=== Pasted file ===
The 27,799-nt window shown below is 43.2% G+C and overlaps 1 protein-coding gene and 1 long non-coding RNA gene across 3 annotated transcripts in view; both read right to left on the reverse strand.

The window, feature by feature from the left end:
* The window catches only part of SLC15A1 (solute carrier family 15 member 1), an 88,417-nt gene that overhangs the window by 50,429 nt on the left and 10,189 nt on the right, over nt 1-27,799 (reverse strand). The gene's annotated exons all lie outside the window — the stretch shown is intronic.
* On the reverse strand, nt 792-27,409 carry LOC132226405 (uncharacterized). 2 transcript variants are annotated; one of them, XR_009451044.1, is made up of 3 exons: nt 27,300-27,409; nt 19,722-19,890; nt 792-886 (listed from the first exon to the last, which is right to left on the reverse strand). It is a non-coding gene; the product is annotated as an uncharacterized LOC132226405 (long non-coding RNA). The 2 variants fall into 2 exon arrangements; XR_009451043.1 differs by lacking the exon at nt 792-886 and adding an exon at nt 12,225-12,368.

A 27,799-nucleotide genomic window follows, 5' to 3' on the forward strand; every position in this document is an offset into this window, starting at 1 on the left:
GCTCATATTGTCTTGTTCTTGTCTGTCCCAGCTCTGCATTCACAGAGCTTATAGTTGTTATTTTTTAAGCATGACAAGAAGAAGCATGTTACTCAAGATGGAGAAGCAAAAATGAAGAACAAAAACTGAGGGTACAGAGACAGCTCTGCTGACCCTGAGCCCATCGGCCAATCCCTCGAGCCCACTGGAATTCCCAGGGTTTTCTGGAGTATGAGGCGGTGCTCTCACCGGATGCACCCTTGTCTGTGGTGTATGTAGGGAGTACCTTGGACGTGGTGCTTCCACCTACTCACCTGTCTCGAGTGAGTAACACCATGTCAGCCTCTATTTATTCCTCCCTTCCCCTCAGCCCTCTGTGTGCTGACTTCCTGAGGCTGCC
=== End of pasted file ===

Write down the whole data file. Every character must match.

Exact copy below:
The 27,799-nt window shown below is 43.2% G+C and overlaps 1 protein-coding gene and 1 long non-coding RNA gene across 3 annotated transcripts in view; both read right to left on the reverse strand.

The window, feature by feature from the left end:
* The window catches only part of SLC15A1 (solute carrier family 15 member 1), an 88,417-nt gene that overhangs the window by 50,429 nt on the left and 10,189 nt on the right, over nt 1-27,799 (reverse strand). The gene's annotated exons all lie outside the window — the stretch shown is intronic.
* On the reverse strand, nt 792-27,409 carry LOC132226405 (uncharacterized). 2 transcript variants are annotated; one of them, XR_009451044.1, is made up of 3 exons: nt 27,300-27,409; nt 19,722-19,890; nt 792-886 (listed from the first exon to the last, which is right to left on the reverse strand). It is a non-coding gene; the product is annotated as an uncharacterized LOC132226405 (long non-coding RNA). The 2 variants fall into 2 exon arrangements; XR_009451043.1 differs by lacking the exon at nt 792-886 and adding an exon at nt 12,225-12,368.

A 27,799-nucleotide genomic window follows, 5' to 3' on the forward strand; every position in this document is an offset into this window, starting at 1 on the left:
GCTCATATTGTCTTGTTCTTGTCTGTCCCAGCTCTGCATTCACAGAGCTTATAGTTGTTATTTTTTAAGCATGACAAGAAGAAGCATGTTACTCAAGATGGAGAAGCAAAAATGAAGAACAAAAACTGAGGGTACAGAGACAGCTCTGCTGACCCTGAGCCCATCGGCCAATCCCTCGAGCCCACTGGAATTCCCAGGGTTTTCTGGAGTATGAGGCGGTGCTCTCACCGGATGCACCCTTGTCTGTGGTGTATGTAGGGAGTACCTTGGACGTGGTGCTTCCACCTACTCACCTGTCTCGAGTGAGTAACACCATGTCAGCCTCTATTTATTCCTCCCTTCCCCTCAGCCCTCTGTGTGCTGACTTCCTGAGGCTGCC